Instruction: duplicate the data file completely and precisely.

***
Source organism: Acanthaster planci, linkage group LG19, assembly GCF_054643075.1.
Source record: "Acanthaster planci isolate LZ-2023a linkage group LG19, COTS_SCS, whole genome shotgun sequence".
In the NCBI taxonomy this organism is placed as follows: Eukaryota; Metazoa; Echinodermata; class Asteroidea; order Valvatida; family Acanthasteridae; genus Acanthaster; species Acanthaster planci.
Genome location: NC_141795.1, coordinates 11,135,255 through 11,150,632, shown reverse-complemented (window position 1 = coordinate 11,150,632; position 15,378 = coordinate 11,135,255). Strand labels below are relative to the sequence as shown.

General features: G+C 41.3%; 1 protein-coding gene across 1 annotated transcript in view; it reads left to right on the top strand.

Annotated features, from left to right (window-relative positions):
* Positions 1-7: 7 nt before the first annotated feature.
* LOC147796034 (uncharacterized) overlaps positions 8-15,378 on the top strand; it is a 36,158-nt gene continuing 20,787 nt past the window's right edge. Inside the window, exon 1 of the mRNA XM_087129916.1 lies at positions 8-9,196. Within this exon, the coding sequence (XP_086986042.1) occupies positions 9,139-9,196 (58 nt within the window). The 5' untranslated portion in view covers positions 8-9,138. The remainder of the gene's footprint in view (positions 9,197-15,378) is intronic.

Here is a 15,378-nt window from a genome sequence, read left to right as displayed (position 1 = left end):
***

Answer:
Source organism: Acanthaster planci, linkage group LG19, assembly GCF_054643075.1.
Source record: "Acanthaster planci isolate LZ-2023a linkage group LG19, COTS_SCS, whole genome shotgun sequence".
In the NCBI taxonomy this organism is placed as follows: Eukaryota; Metazoa; Echinodermata; class Asteroidea; order Valvatida; family Acanthasteridae; genus Acanthaster; species Acanthaster planci.
Genome location: NC_141795.1, coordinates 11,135,255 through 11,150,632, shown reverse-complemented (window position 1 = coordinate 11,150,632; position 15,378 = coordinate 11,135,255). Strand labels below are relative to the sequence as shown.

General features: G+C 41.3%; 1 protein-coding gene across 1 annotated transcript in view; it reads left to right on the top strand.

Annotated features, from left to right (window-relative positions):
* Positions 1-7: 7 nt before the first annotated feature.
* LOC147796034 (uncharacterized) overlaps positions 8-15,378 on the top strand; it is a 36,158-nt gene continuing 20,787 nt past the window's right edge. Inside the window, exon 1 of the mRNA XM_087129916.1 lies at positions 8-9,196. Within this exon, the coding sequence (XP_086986042.1) occupies positions 9,139-9,196 (58 nt within the window). The 5' untranslated portion in view covers positions 8-9,138. The remainder of the gene's footprint in view (positions 9,197-15,378) is intronic.

Here is a 15,378-nt window from a genome sequence, read left to right as displayed (position 1 = left end):